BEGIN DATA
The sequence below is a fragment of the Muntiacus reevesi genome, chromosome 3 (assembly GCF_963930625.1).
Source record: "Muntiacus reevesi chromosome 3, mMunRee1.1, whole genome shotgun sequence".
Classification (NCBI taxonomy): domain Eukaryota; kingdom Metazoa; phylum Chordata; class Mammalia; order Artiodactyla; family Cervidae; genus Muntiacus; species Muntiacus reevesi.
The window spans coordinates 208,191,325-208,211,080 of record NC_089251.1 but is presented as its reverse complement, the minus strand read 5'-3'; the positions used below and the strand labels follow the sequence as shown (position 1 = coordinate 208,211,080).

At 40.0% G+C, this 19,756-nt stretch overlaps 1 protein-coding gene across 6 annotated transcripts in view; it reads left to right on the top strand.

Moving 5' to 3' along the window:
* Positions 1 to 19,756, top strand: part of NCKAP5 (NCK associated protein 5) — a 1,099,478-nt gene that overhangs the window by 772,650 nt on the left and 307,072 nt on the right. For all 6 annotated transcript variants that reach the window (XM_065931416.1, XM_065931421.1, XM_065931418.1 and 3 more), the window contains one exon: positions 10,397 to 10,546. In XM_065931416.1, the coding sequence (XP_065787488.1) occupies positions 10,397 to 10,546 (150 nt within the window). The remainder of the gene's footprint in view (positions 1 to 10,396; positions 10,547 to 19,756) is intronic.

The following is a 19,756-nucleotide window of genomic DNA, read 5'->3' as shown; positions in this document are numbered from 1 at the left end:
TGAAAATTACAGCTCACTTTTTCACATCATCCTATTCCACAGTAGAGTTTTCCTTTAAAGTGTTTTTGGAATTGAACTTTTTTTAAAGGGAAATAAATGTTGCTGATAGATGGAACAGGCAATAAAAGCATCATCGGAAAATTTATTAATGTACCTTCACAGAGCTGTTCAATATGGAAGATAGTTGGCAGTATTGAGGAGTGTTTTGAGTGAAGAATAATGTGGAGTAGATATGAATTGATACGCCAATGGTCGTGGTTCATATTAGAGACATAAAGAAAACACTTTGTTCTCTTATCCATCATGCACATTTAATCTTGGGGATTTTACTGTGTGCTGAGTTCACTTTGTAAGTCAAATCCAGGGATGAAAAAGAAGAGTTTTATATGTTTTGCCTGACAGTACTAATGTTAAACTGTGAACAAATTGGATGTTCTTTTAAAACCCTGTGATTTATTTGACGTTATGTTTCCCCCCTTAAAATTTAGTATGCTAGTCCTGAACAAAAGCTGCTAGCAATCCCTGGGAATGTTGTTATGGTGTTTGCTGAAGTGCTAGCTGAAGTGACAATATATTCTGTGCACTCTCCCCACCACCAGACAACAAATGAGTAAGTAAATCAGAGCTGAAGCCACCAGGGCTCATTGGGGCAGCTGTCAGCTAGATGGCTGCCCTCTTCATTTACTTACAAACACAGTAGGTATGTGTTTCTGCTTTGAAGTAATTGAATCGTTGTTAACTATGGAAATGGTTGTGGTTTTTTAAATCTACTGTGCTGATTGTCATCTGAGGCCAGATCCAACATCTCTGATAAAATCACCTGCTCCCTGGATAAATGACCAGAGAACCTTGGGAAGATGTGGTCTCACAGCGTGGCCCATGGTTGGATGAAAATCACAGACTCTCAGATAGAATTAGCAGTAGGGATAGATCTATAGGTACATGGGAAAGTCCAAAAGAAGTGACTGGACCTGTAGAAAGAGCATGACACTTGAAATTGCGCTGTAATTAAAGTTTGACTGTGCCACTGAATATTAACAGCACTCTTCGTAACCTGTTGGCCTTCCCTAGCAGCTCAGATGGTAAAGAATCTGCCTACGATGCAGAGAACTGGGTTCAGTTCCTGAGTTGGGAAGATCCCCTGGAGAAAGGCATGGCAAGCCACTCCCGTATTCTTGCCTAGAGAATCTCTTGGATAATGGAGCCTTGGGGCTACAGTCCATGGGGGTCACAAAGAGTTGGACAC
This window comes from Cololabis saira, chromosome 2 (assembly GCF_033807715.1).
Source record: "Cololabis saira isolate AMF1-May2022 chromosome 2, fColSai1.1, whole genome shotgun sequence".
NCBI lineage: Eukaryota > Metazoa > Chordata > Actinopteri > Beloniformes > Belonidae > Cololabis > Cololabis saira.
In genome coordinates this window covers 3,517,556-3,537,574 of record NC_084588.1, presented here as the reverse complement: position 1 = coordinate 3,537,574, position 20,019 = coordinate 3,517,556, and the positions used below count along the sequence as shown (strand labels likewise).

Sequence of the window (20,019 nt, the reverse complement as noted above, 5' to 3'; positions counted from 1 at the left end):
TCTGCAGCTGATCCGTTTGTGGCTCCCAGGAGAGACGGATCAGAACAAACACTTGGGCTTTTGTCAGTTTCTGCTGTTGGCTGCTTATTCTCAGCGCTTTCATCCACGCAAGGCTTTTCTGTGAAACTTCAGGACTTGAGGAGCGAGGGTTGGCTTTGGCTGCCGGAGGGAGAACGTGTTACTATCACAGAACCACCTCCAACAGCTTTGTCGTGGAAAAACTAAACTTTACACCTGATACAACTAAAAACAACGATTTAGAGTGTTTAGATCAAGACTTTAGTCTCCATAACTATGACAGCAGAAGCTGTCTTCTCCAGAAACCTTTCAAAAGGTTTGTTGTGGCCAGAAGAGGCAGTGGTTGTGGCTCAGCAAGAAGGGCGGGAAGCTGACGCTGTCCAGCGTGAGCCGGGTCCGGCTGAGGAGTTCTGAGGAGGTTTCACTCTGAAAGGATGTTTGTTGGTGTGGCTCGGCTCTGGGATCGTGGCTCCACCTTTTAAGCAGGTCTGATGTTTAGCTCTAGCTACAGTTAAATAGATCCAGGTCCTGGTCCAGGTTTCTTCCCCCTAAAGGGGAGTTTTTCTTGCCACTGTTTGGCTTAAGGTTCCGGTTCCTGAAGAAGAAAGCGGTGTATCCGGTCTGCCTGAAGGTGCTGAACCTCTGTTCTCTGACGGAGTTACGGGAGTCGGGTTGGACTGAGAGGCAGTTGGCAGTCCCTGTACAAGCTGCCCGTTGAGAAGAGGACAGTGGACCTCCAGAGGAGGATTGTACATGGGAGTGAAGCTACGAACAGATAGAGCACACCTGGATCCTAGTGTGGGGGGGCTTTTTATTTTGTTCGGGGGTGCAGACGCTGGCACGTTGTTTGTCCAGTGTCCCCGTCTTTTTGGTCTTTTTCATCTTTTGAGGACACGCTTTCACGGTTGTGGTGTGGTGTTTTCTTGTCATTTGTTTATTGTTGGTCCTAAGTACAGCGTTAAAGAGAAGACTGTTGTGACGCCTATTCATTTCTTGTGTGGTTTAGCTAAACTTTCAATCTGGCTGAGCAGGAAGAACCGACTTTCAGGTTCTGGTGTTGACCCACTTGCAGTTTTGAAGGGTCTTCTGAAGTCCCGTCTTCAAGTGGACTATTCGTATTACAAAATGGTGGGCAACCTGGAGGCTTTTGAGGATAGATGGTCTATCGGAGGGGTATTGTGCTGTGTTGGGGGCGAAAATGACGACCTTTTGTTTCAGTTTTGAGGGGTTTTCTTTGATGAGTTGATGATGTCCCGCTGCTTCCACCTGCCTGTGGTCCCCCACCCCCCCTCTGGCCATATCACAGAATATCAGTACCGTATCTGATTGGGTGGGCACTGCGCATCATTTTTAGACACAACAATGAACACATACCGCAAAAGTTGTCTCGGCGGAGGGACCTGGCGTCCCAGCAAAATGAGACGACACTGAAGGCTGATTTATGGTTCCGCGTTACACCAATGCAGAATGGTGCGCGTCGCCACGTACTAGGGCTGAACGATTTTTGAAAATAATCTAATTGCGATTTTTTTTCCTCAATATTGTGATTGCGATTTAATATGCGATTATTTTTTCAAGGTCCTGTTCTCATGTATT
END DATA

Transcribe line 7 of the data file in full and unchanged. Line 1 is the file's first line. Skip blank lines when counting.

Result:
* Positions 1 to 19,756, top strand: part of NCKAP5 (NCK associated protein 5) — a 1,099,478-nt gene that overhangs the window by 772,650 nt on the left and 307,072 nt on the right. For all 6 annotated transcript variants that reach the window (XM_065931416.1, XM_065931421.1, XM_065931418.1 and 3 more), the window contains one exon: positions 10,397 to 10,546. In XM_065931416.1, the coding sequence (XP_065787488.1) occupies positions 10,397 to 10,546 (150 nt within the window). The remainder of the gene's footprint in view (positions 1 to 10,396; positions 10,547 to 19,756) is intronic.